• (British) enPR: ĭkskyo͞oz', IPA: /ɪkˈskjuːz/, /ɛksˈkjuːz/
  • (America) enPR: ĭkskyo͞oz', IPA: /ɪksˈkjuz/, /ɛksˈkjuz/
  • (British) enPR: ĭkskyo͞os', IPA: /ɪkˈskjuːs/, /ɛksˈkjuːs/
  • (America) enPR: ĭkskyo͞os', IPA: /ɪksˈkjus/, /ɛksˈkjus/

excuse (excuses, present participle excusing; past and past participle excused)

  1. (transitive) To forgive; to pardon.
    I excused him his transgressions.
    • c. 1608–1609, William Shakespeare, “The Tragedy of Coriolanus”, in Mr. William Shakespeares Comedies, Histories, & Tragedies: Published According to the True Originall Copies (First Folio), London: Printed by Isaac Iaggard, and Ed[ward] Blount, published 1623, OCLC 606515358 ↗, [Act IV, scene vii]:
      I must excuse what cannot be amended.
    • A man's persuasion that a thing is duty, will not excuse him from guilt in practising it, if really and indeed it be against God's law.
  2. (transitive) To allow to leave, or release from any obligation.
    May I be excused from the table?
    I excused myself from the proceedings to think over what I'd heard.
  3. (transitive) To provide an excuse for; to explain, with the aim of alleviating guilt or negative judgement.
    You know he shouldn't have done it, so don't try to excuse his behavior!
  4. To relieve of an imputation by apology or defense; to make apology for as not seriously evil; to ask pardon or indulgence for.
    • Bible, 2. Corinthians xii. 19
      Think ye that we excuse ourselves to you?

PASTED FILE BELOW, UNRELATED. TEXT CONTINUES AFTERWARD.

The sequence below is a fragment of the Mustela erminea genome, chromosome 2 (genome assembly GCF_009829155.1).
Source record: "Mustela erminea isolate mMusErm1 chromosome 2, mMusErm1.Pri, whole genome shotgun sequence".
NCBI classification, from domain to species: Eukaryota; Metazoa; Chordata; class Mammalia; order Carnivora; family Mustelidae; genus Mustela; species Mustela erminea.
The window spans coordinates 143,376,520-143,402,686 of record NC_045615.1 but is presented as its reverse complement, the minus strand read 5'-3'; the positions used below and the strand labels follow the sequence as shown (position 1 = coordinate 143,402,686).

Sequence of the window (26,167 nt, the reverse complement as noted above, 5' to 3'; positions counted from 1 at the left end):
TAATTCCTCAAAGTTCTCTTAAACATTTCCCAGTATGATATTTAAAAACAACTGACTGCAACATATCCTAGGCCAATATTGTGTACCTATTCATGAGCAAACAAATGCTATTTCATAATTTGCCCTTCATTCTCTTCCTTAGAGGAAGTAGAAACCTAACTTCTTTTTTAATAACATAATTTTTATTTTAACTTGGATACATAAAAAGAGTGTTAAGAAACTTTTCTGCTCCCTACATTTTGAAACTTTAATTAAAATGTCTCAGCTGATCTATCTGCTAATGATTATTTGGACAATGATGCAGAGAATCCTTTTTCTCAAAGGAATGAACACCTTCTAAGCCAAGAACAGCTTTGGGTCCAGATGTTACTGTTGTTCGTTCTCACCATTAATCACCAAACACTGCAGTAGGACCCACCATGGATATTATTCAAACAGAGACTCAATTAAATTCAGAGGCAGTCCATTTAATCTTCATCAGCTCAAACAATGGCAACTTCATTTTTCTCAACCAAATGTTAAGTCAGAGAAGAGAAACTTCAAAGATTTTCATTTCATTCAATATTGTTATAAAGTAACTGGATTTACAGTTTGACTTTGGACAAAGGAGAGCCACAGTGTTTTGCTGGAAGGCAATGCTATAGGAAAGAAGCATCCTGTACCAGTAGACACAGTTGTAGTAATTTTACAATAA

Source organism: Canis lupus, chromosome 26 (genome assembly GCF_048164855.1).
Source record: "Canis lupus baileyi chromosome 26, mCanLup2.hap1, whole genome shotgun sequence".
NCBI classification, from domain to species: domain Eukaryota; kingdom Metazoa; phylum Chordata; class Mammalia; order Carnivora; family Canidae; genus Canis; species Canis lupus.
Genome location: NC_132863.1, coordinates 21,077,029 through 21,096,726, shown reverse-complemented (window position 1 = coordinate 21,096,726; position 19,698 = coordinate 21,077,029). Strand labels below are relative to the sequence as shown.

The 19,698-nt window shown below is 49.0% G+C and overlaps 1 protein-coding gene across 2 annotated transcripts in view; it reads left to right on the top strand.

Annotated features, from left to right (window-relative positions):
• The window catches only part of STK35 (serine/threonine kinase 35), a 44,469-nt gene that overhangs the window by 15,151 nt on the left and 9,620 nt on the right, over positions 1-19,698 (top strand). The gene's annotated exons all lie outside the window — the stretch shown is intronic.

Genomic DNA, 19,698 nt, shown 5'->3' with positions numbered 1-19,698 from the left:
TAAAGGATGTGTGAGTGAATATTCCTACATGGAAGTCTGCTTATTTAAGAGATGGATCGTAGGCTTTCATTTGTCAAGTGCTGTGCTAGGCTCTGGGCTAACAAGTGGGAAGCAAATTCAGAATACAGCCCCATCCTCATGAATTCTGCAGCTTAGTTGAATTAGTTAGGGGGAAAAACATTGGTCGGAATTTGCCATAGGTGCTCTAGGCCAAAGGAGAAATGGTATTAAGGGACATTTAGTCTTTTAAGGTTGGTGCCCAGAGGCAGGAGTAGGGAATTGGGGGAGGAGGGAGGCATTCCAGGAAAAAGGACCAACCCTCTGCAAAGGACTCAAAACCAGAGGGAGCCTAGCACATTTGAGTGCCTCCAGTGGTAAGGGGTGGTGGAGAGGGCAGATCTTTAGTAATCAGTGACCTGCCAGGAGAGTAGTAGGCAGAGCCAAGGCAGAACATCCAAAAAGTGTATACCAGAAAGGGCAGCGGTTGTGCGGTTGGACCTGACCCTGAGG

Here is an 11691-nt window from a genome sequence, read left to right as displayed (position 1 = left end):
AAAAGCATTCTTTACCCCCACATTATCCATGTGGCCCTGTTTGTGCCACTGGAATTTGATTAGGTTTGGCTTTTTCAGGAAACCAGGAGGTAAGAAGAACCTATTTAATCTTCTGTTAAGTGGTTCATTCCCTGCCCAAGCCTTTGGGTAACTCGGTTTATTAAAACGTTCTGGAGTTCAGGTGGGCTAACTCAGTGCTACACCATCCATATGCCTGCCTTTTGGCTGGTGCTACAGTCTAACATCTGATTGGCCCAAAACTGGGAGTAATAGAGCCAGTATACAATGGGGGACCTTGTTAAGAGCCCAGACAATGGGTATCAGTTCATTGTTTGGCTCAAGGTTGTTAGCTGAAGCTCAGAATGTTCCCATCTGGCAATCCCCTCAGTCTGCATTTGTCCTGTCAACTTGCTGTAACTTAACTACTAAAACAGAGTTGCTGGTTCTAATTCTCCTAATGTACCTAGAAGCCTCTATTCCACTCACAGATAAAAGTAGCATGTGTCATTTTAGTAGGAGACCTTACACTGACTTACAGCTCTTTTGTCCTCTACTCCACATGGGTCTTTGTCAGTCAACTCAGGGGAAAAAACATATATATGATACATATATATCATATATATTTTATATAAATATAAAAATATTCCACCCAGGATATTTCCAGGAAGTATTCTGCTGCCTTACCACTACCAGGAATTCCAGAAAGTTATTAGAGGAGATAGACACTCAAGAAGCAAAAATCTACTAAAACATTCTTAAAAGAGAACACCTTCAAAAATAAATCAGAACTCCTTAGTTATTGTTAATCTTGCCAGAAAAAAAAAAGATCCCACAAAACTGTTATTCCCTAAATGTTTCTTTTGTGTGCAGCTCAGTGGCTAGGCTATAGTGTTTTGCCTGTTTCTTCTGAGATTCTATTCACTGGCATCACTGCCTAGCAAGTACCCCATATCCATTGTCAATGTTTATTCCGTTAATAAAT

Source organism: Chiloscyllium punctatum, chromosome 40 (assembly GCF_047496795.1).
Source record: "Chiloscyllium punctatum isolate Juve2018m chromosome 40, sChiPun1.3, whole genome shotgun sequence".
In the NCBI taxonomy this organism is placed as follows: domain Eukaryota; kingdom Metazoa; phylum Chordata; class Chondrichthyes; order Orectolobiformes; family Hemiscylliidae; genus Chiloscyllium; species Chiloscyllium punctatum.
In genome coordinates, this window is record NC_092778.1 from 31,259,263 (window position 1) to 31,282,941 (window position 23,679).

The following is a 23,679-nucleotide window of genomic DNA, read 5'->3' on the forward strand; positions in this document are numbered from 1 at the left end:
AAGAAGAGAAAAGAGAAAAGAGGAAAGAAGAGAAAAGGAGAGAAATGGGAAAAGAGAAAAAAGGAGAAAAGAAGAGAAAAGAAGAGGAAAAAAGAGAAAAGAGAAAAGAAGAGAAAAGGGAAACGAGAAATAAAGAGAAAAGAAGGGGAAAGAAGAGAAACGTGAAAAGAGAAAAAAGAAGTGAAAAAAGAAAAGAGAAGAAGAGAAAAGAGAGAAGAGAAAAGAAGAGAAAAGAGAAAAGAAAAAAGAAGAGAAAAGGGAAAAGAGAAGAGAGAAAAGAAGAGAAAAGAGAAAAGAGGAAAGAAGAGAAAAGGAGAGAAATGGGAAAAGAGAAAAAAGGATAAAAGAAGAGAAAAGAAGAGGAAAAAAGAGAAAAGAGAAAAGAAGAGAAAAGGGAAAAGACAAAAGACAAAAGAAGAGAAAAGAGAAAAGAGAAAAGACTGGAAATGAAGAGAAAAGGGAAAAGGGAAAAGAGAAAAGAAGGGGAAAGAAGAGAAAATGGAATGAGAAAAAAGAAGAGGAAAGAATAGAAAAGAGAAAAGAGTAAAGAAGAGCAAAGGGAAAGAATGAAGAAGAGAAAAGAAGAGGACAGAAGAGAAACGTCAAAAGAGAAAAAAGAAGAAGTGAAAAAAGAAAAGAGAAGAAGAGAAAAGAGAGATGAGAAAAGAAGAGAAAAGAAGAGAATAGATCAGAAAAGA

Synonyms Translations Translations Translations Noun


  1. (countable, uncountable) Explanation designed to avoid or alleviate guilt or negative judgment; a plea offered in extenuation of a fault.
    • 1604-11, Bible (King James Version), Luke: XIV:18
      And they all with one consent began to make excuse.
    Tell me why you were late – and I don't want to hear any excuses!
  2. (legal) A defense to a criminal or civil charge wherein the accused party admits to doing acts for which legal consequences would normally be appropriate, but asserts that special circumstances relieve that party of culpability for having done those acts.
  3. (with preceding negative adjective, especially sorry, poor or lame) An example of something that is substandard or of inferior quality.
    That thing is a poor excuse for a gingerbread man. Hasn't anyone taught you how to bake?
    He's a sorry excuse of a doctor.
  • (explanation designed to avoid or alleviate guilt or negative judgment) pretext

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